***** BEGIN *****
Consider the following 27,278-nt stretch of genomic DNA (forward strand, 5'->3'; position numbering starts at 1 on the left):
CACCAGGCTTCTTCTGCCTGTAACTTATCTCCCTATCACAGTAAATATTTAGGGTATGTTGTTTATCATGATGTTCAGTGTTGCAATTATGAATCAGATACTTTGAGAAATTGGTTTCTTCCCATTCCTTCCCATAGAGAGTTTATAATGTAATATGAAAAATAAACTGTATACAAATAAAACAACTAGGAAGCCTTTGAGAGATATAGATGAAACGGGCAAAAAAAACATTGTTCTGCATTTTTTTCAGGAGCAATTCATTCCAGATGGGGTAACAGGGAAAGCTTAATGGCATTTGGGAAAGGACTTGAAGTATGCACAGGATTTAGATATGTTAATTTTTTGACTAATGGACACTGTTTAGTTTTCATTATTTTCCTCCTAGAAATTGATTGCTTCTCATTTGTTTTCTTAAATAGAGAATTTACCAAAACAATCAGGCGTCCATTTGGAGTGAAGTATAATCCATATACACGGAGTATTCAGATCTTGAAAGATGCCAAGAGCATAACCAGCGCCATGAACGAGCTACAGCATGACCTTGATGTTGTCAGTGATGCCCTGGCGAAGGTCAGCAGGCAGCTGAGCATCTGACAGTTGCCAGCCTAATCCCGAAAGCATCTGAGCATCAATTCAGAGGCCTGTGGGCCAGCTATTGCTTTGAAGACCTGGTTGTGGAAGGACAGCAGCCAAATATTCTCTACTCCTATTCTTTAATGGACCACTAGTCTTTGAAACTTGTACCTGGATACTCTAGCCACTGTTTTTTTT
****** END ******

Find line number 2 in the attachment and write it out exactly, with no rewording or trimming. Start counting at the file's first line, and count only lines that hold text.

CACCAGGCTTCTTCTGCCTGTAACTTATCTCCCTATCACAGTAAATATTTAGGGTATGTTGTTTATCATGATGTTCAGTGTTGCAATTATGAATCAGATACTTTGAGAAATTGGTTTCTTCCCATTCCTTCCCATAGAGAGTTTATAATGTAATATGAAAAATAAACTGTATACAAATAAAACAACTAGGAAGCCTTTGAGAGATATAGATGAAACGGGCAAAAAAAACATTGTTCTGCATTTTTTTCAGGAGCAATTCATTCCAGATGGGGTAACAGGGAAAGCTTAATGGCATTTGGGAAAGGACTTGAAGTATGCACAGGATTTAGATATGTTAATTTTTTGACTAATGGACACTGTTTAGTTTTCATTATTTTCCTCCTAGAAATTGATTGCTTCTCATTTGTTTTCTTAAATAGAGAATTTACCAAAACAATCAGGCGTCCATTTGGAGTGAAGTATAATCCATATACACGGAGTATTCAGATCTTGAAAGATGCCAAGAGCATAACCAGCGCCATGAACGAGCTACAGCATGACCTTGATGTTGTCAGTGATGCCCTGGCGAAGGTCAGCAGGCAGCTGAGCATCTGACAGTTGCCAGCCTAATCCCGAAAGCATCTGAGCATCAATTCAGAGGCCTGTGGGCCAGCTATTGCTTTGAAGACCTGGTTGTGGAAGGACAGCAGCCAAATATTCTCTACTCCTATTCTTTAATGGACCACTAGTCTTTGAAACTTGTACCTGGATACTCTAGCCACTGTTTTTTTT